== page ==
So it's important to make the most of your resources. That means, first, protecting what capital you have and, second, using your time wisely. You can't afford to spend it chasing after sales that aren't helping your business reach viability. To me, it was obvious that Vickie was wasting time and money on the low-performing markets. To Vickie, dropping those shows seemed like a step backward. Her sales would fall. How could that be good? So I took her through the numbers.
Yes, I agreed, she might lose the $175,000 in sales she was getting from the four markets. If she had the right reps, she could probably hold on to a portion of those sales by going back to customers who had ordered before, but for now, I said, we could assume she would lose the whole amount. Her overall sales would decline from $1 million to $825,000. On the other hand, her profit before tax would rise. Why? Well, she had an average gross margin of 38%. On the $175,000 in sales, she was taking in gross profit of $66,500. Meanwhile, she was spending $90,000 to do shows in the four markets, and that didn't include other company expenses. Thus her presence in those markets was resulting in a loss of more than $23,500 ($90,000 minus $66,500) that she'd get back by skipping those shows.
But that wouldn't be the only effect of dropping the losers. She would suddenly have a substantial amount of time back, and she could put it into working on more productive activities--improving her results in Dallas and Atlanta, finding good sales reps in other markets, trying to get her clothes into department stores. I figured that just by investing extra time and effort in her successful markets, she could probably increase her sales there by 20%, boosting her total sales by $165,000, from $825,000 to $990,000. At a gross margin of 38%, she'd be earning additional gross profit of $62,700 (38% of $165,000) for virtually the same cost, and so most of that money would flow to the bottom line. Altogether she'd be cutting her losses by more than $86,200 ($23,500 plus $62,700), and her sales would drop by only $10,000.
The light bulb went off. "Oh, oh, oh," Vickie said as she looked at the numbers I'd written down. "That's a lot of money."
I told her she needed to take all the information and think it over. She had a critical decision to make, and it had to be hers, not mine. I could give her my opinion, but I couldn't tell her what to do. She was the one who would be living with the consequences of her decision, and she needed to believe in the path she chose.
A couple of weeks later, Vickie called me back. "You're right," she said. "I've decided to focus on Dallas and Atlanta, and I'm going to look for a new rep in Los Angeles who can build the business there. I'm dropping the other markets for now." I told her that I thought she'd made a good decision for her company. There was no guarantee that it would ultimately be successful, but she was giving herself more time to figure out how to make it work.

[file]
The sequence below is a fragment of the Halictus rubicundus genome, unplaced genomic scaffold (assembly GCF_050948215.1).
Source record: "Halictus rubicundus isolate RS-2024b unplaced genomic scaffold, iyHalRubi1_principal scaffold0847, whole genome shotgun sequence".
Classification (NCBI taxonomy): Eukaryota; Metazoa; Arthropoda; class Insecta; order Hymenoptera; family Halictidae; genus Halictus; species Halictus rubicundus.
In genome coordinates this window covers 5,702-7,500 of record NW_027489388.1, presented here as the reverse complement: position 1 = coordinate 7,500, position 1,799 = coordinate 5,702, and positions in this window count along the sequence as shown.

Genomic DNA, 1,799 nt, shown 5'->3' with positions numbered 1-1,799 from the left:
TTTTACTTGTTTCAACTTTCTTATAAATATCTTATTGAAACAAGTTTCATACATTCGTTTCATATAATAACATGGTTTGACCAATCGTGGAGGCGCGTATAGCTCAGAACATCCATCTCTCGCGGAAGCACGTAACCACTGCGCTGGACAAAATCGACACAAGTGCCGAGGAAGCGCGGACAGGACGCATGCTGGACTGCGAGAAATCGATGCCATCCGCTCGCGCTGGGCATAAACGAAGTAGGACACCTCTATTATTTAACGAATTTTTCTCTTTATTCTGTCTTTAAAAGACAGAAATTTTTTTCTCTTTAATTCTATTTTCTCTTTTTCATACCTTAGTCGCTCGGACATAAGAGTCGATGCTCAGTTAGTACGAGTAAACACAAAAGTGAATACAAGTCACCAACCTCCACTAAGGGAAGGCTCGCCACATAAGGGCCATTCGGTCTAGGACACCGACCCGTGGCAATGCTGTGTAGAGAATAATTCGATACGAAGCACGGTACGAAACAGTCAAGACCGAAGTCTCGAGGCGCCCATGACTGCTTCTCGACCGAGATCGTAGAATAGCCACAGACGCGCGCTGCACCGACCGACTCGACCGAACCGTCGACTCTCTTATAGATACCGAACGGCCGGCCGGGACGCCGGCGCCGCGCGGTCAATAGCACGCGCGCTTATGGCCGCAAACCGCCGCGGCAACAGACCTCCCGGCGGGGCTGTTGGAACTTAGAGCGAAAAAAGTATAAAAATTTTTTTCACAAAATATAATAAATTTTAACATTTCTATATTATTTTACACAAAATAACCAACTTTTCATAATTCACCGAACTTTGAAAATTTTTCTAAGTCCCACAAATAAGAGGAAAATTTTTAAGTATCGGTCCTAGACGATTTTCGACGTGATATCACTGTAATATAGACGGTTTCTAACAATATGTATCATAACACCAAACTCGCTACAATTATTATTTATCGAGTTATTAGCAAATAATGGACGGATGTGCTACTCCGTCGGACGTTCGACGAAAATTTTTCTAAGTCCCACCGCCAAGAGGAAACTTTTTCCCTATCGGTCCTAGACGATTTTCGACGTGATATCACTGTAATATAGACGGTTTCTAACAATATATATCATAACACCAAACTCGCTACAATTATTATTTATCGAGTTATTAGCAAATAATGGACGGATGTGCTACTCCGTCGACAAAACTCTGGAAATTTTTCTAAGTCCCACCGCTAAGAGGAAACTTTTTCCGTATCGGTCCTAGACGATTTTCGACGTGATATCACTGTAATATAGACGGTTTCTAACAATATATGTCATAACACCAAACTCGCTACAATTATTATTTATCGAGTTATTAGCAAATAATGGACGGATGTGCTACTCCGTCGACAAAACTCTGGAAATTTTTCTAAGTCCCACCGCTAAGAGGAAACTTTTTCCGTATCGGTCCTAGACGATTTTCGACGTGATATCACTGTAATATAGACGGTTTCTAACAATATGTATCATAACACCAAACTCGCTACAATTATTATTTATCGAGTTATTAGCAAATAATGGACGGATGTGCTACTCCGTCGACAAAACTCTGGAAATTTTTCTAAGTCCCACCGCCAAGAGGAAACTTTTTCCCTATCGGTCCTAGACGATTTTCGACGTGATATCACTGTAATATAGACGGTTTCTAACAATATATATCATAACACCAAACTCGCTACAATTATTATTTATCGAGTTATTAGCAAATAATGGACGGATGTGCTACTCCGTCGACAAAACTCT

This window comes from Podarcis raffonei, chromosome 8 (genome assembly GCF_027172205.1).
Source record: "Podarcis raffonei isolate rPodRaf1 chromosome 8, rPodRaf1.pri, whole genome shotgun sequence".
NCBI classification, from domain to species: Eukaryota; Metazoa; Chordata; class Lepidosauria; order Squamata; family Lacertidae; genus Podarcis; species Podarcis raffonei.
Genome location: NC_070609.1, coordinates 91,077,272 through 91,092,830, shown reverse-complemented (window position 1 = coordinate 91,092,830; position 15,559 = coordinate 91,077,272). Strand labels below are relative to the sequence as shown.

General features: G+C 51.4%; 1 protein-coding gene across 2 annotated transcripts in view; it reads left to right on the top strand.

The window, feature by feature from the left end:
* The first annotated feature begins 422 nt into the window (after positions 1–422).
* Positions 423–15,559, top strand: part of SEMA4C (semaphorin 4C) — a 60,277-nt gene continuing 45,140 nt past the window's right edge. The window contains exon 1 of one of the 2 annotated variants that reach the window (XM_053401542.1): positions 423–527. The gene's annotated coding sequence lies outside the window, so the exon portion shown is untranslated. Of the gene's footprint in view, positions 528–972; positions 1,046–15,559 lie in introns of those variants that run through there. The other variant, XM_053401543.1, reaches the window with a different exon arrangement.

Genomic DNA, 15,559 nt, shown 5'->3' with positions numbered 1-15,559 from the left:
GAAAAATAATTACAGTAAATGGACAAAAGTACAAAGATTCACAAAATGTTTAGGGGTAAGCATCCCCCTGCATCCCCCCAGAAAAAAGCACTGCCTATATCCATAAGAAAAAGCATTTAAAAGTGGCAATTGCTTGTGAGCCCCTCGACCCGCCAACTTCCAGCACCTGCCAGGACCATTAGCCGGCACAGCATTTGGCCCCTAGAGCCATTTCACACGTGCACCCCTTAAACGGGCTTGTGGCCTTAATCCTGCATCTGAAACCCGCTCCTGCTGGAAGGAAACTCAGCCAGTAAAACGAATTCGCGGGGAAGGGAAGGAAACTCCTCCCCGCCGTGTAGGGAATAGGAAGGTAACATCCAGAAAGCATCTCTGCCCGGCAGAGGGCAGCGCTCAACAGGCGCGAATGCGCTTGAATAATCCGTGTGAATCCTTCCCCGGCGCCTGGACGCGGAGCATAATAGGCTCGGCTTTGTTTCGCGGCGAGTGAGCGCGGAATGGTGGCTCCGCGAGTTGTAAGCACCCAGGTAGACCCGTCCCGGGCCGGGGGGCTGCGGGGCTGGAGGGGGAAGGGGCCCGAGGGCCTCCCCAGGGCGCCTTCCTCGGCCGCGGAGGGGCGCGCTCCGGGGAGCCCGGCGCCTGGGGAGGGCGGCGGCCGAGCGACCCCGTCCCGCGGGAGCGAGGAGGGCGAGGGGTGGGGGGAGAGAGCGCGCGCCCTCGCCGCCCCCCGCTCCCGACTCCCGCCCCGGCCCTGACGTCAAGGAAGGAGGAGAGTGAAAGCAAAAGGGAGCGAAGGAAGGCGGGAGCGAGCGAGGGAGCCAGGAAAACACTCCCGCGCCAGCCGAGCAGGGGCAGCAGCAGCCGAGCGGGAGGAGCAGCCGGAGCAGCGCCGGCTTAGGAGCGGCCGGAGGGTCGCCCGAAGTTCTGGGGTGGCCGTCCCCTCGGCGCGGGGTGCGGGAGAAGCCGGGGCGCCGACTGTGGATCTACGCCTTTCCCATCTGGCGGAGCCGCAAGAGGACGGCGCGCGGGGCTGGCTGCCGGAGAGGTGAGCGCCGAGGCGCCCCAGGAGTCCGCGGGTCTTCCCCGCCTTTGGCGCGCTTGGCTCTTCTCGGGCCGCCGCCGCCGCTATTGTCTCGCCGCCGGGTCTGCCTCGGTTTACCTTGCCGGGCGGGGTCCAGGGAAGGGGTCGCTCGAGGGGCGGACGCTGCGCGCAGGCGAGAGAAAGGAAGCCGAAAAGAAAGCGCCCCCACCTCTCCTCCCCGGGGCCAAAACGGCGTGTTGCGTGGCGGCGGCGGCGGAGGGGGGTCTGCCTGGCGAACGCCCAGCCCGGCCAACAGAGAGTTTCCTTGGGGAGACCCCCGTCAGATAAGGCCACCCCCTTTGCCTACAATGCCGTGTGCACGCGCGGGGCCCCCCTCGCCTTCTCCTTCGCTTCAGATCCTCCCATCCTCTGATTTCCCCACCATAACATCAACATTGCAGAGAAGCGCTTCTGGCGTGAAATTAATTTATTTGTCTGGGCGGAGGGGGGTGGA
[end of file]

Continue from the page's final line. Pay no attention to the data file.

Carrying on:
Eighteen months later, Vickie is still in business and going strong. Her sales in 2003 were back to about $1 million, and she cut her losses from $280,000 to $60,000. Based on projections from sales reps, she expects to do almost $2 million in sales in 2004 and be solidly in the black.
Vickie has learned a lot since that first meeting. She figured out, for example, that she does best with sales reps who take her clothes to the boutiques--rather than expecting the buyers to come to a central show room. Accordingly, she now looks for reps who travel. She has also come to realize that she was losing a lot of money by carrying too much inventory, and so she's working on improving her forecasts.
Her company isn't out of the woods yet, but it's clearly on the right path, and Vickie still loves what she's doing. She has no trouble making the dozens of decisions that come her way every day. What kind of cloth should she buy? How much should she charge for that blouse? Can she trust this supplier to deliver on time? Is that customer's credit good? And on and on.
No doubt she makes the wrong decision from time to time. We all do. But she wouldn't have had the opportunity to be wrong today if she hadn't made that one good decision a year and a half ago. She deserves credit for that, and so does her son George. He understands a basic rule of business that I learned from my father: You don't ask, you don't get.
Norm Brodsky (firstname.lastname@example.org) is a veteran entrepreneur whose six businesses include a three-time Inc. 500 company. His co-author is editor-at-large Bo Burlingham.